22 January 2021
Inequity is perhaps the most serious problem in education worldwide. It has multiple causes, and its consequences include differences in access to schooling, retention and, more importantly, learning. Globally, these differences correlate with the level of development of various countries and regions. In individual States, access to school is tied to, among other things, students' overall well-being, their social origins and cultural backgrounds, the language their families speak, whether or not they work outside of the home and, in some countries, their sex. Although the world has made progress in both absolute and relative numbers of enrolled students, the differences between the richest and the poorest, as well as those living in rural and urban areas, have not diminished.1
These correlations do not occur naturally. They are the result of the lack of policies that consider equity in education as a principal vehicle for achieving more just societies. The pandemic has exacerbated these differences mainly due to the fact that technology, which is the means of access to distance schooling, presents one more layer of inequality, among many others.
The dimension of educational inequity
Around the world, 258 million, or 17 per cent of the world’s children, adolescents and youth, are out of school. The proportion is much larger in developing countries: 31 per cent in sub-Saharan Africa and 21 per cent in Central Asia, vs. 3 per cent in Europe and North America.2 Learning, which is the purpose of schooling, fares even worse. For example, it would take 15-year-old Brazilian students 75 years, at their current rate of improvement, to reach wealthier countries’ average scores in math, and more than 260 years in reading.3 Within countries, learning results, as measured through standardized tests, are almost always much lower for those living in poverty. In Mexico, for example, 80 per cent of indigenous children at the end of primary school don’t achieve basic levels in reading and math, scoring far below the average for primary school students.4
The causes of educational inequity
There are many explanations for educational inequity. In my view, the most important ones are the following:
- Equity and equality are not the same thing. Equality means providing the same resources to everyone. Equity signifies giving more to those most in need. Countries with greater inequity in education results are also those in which governments distribute resources according to the political pressure they experience in providing education. Such pressures come from families in which the parents attended school, that reside in urban areas, belong to cultural majorities and who have a clear appreciation of the benefits of education. Much less pressure comes from rural areas and indigenous populations, or from impoverished urban areas. In these countries, fewer resources, including infrastructure, equipment, teachers, supervision and funding, are allocated to the disadvantaged, the poor and cultural minorities.
- Teachers are key agents for learning. Their training is crucial. When insufficient priority is given to either initial or in-service teacher training, or to both, one can expect learning deficits. Teachers in poorer areas tend to have less training and to receive less in-service support.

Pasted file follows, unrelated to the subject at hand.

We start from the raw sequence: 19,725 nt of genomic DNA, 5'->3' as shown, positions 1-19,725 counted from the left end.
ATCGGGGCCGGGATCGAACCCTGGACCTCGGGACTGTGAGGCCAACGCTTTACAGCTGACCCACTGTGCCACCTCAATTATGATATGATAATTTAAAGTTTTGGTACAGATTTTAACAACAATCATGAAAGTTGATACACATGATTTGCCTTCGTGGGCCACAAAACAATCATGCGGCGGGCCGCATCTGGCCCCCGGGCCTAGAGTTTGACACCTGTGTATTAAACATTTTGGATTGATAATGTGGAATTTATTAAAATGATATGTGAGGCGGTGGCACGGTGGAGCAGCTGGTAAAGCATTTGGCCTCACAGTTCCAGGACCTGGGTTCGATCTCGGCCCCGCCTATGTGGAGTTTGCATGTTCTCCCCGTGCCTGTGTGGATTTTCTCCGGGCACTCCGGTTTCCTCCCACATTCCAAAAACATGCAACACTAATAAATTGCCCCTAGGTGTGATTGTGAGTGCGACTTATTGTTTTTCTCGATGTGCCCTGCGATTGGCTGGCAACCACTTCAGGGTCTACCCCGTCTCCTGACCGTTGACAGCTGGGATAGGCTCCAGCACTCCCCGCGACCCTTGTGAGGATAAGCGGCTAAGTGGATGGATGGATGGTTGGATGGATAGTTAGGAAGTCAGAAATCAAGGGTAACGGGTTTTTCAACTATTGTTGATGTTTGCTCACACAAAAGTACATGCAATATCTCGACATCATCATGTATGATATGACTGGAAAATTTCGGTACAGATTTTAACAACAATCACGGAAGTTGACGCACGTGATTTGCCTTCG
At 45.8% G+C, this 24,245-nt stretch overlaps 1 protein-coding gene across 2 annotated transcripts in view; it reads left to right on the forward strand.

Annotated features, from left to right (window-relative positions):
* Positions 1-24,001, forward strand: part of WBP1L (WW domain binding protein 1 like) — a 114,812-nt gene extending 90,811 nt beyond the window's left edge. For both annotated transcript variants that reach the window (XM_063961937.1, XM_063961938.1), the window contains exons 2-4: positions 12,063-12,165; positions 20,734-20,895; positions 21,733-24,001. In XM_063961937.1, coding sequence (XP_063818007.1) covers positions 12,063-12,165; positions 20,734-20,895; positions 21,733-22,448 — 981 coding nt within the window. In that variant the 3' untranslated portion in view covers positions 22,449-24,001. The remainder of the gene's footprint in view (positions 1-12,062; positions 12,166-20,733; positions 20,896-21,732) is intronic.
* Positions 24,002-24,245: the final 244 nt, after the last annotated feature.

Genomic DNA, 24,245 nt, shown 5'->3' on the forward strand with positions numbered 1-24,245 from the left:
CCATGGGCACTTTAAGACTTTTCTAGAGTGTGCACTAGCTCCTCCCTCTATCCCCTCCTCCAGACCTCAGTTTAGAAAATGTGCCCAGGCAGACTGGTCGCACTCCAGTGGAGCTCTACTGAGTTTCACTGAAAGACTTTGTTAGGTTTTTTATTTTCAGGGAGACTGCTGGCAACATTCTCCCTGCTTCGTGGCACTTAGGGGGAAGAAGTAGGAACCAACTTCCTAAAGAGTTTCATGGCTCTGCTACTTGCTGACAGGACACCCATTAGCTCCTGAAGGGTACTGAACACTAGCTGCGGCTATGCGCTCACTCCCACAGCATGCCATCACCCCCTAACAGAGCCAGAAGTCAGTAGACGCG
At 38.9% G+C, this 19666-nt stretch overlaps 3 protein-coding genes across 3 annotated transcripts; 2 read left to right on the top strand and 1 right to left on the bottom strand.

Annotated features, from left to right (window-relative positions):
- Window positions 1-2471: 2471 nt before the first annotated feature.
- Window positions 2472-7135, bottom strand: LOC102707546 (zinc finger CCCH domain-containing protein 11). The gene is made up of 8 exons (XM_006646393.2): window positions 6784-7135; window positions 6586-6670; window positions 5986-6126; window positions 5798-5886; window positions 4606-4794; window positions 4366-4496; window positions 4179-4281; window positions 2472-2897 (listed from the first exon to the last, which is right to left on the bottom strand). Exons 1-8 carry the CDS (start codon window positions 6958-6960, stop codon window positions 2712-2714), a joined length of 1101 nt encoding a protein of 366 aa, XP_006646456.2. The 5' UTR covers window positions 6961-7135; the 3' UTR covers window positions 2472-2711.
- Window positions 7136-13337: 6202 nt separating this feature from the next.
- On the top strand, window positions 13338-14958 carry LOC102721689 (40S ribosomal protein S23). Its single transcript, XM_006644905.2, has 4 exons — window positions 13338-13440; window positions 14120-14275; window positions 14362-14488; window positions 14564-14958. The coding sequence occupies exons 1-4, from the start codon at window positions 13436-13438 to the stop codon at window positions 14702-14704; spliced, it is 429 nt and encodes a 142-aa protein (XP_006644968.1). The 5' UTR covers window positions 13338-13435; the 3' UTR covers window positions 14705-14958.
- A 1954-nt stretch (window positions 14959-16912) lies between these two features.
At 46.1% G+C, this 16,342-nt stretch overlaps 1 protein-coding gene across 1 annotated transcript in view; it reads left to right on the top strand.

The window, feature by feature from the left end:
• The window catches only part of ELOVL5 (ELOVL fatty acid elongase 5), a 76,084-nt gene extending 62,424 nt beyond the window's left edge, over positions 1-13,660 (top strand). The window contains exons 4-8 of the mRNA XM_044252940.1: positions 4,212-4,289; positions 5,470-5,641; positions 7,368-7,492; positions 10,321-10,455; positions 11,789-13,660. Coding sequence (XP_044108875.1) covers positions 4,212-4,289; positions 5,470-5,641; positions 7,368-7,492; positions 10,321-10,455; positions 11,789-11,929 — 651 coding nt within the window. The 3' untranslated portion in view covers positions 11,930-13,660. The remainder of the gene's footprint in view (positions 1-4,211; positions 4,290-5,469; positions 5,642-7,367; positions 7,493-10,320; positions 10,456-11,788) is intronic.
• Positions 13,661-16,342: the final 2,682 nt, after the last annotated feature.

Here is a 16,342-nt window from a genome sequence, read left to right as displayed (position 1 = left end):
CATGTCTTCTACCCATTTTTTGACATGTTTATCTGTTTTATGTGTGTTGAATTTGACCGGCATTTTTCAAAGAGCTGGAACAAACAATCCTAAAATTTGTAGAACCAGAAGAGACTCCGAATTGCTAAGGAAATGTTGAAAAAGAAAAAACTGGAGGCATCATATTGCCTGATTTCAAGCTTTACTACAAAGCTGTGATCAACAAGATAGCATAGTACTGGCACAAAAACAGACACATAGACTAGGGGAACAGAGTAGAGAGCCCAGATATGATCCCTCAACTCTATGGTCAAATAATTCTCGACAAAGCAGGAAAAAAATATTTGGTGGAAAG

- Most countries are very diverse. When a curriculum is overloaded and is the same for everyone, some students, generally those from rural areas, cultural minorities or living in poverty find little meaning in what is taught. When the language of instruction is different from their native tongue, students learn much less and drop out of school earlier.
- Disadvantaged students frequently encounter unfriendly or overtly offensive attitudes from both teachers and classmates. Such attitudes are derived from prejudices, stereotypes, outright racism and sexism. Students in hostile environments are affected in their disposition to learn, and many drop out early.
It doesn’t have to be like this
When left to inertial decision-making, education systems seem to be doomed to reproduce social and economic inequity. The commitment of both governments and societies to equity in education is both necessary and possible. There are several examples of more equitable educational systems in the world, and there are many subnational examples of successful policies fostering equity in education.
Why is equity in education important?
Education is a basic human right. More than that, it is an enabling right in the sense that, when respected, allows for the fulfillment of other human rights. Education has proven to affect general well-being, productivity, social capital, responsible citizenship and sustainable behaviour. Its equitable distribution allows for the creation of permeable societies and equity. The 2030 Agenda for Sustainable Development includes Sustainable Development Goal 4, which aims to ensure “inclusive and equitable quality education and promote lifelong learning opportunities for all”. One hundred eighty-four countries are committed to achieving this goal over the next decade.5 The process of walking this road together has begun and requires impetus to continue, especially now that we must face the devastating consequences of a long-lasting pandemic. Further progress is crucial for humanity.
The UN Chronicle is not an official record. It is privileged to host senior United Nations officials as well as distinguished contributors from outside the United Nations system whose views are not necessarily those of the United Nations. Similarly, the boundaries and names shown, and the designations used, in maps or articles do not necessarily imply endorsement or acceptance by the United Nations.